Ten Observations about France

After our first extended visit (we have spent a total of 9 days in France) it is time to share some general observations:

1. Most Americans hear the negative comments about the bad treatment of tourists by French people. Well, we can barely say hello in their language yet we asked if they spoke english, always smiled and were patient. We were always well respected and treated kindly.  Well, except for the aggressive driving, crazed and maniacal postal van driver in Rouen.

2. French drivers are more controlled, cautious and courteous on the their roadways. Driving in France was a breeze after weathering the gauntlet in Sicily.

3. French people smoke a lot of cigarettes. Seriously, they inhale more tar than the dinosaurs did in La Brea.  Unfortunately they start at a young age.  At least 3/4 of every young person we saw was smoking.  If you want a romantic table outside a restaurant just understand you will be surrounded by more smoke than a vintage Yugo produces. Which brings to mind a question, are there any vintage Yugos out there?

4. If possible, try to travel to France in the off season. Shoulder seasons are best. Hotel rates are cheaper (except in Paris – nothing is cheap in paris). We were in Normandy virtually by ourselves.  We always were able to park the first row of parking spaces, no crowds to be seen anywhere.  On some of the roads to major sights we wondered if we were lost. There were no cars on the roads and only an occasional tourist bus. Based on the size of the parking lots it apparently isn’t always this way.

5. Eat like the locals. Most of the time we would ask what the local specialties were. We always were rewarded with a fresh and tasty meal. The local cheese is amazing. Normandy is one of the few areas in France that doesn’t have a local wine. However, they have lots of apples. So they make a unique apple based alcoholic drinks. They were very tasty.

6. Make an effort to spend a day out of the touristy areas and get into the country. See the real, everyday France. Even if you cannot communicate well, you will have some great experiences and memories.

7. Walk. Hike. Run. You will be eating some great foods and lots of desserts. Exercise whenever you can to burn off some of those extra calories. We averaged more than 8 miles a day. We saw some neat sights hidden from the everyday tourists.

8. Do not be hesitant to ask questions. Be open to suggestions. If traveling with a friend or spouse work together toward solving the daily issues which traveling in a foreign country can present. I must say that Sandy and I have really complemented one another on this trip. I look at things in black and white and usually make a decision then charge forward. Sandy takes her time and looks at the big picture. I rush and she slows me down. By working together we are able to find things and solve problems much more effectively. For example, do we take the 1222 train from Paris to Bordeaux or the 1222 train to Irun? I was ready to just hop on the Bordeaux train.  Where the heck is Irun anyway? Iwalk. Irun. Iran? Heck no – Let’s go  But Sandy said let’s check on the Irun train. Well, come to find out they are both the same train, leaving from the same bin. At a certain town, which I cannot pronounce or spell, the train stops and separates. One train runs one way and the other train heads toward the Spanish border town of Irun, stopping at Bayonne along the way.  So she was right. I hate it when she is right. note to self:  I need to work on this while trekking the Camino.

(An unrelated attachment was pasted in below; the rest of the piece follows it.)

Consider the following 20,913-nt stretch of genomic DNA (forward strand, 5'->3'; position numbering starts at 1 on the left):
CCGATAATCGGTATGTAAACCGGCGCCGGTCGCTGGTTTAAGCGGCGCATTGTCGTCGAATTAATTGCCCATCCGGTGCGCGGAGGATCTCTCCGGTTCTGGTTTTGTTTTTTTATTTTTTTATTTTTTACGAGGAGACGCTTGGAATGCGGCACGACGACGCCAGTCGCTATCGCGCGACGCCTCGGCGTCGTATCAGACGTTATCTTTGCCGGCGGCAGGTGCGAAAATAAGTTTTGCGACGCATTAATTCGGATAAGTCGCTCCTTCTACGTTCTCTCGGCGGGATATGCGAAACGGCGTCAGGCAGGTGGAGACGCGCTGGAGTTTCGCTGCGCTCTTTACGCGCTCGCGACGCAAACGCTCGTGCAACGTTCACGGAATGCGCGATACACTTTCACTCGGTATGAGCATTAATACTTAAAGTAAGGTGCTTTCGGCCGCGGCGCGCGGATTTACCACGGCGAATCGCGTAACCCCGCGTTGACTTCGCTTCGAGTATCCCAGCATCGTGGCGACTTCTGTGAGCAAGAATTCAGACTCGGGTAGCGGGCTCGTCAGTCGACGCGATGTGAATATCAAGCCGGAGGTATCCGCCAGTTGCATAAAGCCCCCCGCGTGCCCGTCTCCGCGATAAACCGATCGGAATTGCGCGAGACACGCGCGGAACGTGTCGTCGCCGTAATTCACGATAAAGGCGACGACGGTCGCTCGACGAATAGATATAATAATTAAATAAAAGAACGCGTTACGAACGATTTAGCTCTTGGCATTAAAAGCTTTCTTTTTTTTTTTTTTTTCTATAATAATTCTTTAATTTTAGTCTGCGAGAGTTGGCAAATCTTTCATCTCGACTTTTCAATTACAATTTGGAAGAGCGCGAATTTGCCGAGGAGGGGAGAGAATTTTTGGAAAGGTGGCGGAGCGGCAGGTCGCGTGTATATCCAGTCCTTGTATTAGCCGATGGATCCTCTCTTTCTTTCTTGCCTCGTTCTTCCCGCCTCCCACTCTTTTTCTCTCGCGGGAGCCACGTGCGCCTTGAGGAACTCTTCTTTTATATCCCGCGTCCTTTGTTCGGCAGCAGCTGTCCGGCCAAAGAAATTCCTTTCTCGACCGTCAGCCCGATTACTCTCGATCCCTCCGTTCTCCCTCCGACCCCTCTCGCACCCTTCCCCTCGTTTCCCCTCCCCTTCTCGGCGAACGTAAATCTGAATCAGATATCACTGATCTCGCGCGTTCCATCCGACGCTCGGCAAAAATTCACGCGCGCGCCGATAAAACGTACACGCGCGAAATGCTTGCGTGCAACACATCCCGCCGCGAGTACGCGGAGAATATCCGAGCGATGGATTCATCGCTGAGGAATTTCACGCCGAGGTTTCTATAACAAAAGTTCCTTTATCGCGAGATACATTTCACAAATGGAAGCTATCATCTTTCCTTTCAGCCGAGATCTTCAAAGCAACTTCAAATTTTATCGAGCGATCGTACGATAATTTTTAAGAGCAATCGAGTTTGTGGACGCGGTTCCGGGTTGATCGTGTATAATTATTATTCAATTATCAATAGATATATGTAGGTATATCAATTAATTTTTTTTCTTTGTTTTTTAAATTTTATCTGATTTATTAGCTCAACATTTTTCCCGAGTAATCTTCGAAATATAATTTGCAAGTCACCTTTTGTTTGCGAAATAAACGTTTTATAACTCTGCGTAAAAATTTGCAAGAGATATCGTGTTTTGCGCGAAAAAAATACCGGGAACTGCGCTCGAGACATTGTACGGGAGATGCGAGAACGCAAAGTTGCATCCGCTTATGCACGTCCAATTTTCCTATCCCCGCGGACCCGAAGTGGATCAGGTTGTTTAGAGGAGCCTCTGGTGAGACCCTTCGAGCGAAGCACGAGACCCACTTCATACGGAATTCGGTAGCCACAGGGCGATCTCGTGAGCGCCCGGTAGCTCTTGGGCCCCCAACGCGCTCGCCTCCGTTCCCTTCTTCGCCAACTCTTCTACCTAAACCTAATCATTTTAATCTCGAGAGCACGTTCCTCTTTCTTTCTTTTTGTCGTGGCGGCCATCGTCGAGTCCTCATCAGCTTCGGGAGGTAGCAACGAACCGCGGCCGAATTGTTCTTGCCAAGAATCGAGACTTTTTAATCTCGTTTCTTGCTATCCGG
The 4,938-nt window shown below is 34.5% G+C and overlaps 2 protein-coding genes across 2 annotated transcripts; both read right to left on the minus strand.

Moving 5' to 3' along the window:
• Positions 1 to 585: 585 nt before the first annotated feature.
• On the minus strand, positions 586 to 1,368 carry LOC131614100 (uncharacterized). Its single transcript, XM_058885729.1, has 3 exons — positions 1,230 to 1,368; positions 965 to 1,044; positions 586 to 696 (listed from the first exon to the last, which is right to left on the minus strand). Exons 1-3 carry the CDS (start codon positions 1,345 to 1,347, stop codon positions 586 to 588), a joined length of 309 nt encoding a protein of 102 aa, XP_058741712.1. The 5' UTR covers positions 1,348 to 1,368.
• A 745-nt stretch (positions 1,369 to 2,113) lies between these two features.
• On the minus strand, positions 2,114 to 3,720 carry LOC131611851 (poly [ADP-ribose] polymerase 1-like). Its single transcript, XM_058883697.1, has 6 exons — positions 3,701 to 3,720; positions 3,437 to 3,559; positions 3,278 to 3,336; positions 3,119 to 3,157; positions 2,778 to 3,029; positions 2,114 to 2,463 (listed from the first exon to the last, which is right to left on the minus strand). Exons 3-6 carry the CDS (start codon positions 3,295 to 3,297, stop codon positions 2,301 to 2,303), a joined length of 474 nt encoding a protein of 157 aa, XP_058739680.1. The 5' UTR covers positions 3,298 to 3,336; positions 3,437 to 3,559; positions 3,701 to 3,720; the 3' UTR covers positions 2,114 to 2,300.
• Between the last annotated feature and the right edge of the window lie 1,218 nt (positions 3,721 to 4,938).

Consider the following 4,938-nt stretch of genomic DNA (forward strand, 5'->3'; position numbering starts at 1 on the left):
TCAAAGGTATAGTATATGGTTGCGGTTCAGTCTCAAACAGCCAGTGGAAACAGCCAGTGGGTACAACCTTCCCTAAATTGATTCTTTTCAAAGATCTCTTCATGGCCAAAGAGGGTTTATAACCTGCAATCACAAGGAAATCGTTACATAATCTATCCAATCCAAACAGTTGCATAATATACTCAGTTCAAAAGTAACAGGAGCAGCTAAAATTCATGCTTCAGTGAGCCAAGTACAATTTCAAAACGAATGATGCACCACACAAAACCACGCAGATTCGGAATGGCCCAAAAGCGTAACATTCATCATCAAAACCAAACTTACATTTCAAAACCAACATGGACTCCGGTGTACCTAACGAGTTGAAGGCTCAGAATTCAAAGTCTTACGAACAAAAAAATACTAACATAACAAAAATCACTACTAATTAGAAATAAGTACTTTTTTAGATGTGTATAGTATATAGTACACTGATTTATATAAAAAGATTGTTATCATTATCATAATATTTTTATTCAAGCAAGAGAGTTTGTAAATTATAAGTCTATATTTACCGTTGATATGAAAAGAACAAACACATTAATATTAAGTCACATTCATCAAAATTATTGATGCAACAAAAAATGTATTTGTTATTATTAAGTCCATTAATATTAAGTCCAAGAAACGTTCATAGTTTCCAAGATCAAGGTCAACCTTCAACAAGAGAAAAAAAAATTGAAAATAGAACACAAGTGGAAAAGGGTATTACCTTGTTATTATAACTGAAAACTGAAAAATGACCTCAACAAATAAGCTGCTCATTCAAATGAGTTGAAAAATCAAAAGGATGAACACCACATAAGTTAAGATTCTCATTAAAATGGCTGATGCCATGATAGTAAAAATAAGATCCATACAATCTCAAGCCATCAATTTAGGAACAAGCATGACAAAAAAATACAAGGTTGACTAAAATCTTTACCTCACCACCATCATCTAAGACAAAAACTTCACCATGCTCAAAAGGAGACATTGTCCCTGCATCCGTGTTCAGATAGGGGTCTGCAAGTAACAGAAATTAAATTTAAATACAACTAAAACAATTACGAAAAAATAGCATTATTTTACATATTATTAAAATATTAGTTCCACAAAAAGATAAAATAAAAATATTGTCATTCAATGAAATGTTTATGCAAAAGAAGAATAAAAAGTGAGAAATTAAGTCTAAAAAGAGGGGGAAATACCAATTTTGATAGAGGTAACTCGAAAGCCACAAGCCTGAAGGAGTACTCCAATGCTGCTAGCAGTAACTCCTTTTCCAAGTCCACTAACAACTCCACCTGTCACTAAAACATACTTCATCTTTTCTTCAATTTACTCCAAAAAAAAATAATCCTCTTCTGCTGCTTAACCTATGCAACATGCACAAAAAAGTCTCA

9. Avoid renting a car at all costs. It adds unnecessary stress to your trip. Use public transportation. If you must have a car, like you do in Normandy, ensure that you understand how it runs before shooting out of the rental lot. Check to ensure your hotel has parking on site or a secure lot nearby.  Avoid situations like we had in Rennes. A young man fell off a curb onto our rental car when we were parked downtown. He excused himself and walked away.  We wondered if he was drunk. Later, down the block we drove past him while he was peeing on a wall.  About 15 minutes later (while we were continuing to hunt for the rental return location for the next morning drop off) the same guy was about 500 yards further down the road barfing into the gutter. Ah, some vacation memories will last a lifetime.

10. France is beautiful.  Really beautiful. The food is fantastic. Really fantastic.  The language is difficult, REALLY difficult. Add all the above to the neat people, museums, sights, and history and you come up with a place that everybody should try to visit at least once in a lifetime.

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1 Comment

Filed under Mark & Sandy's Camino 2014

One response to “Ten Observations about France

  1. John Maki

    I don’t know if I am commenting or replying to a comment. Blessings to you on your walk and thank you for your sharing your trip along with great pictures with us. Be safe and I trust the second hand smoke won’t get to you.

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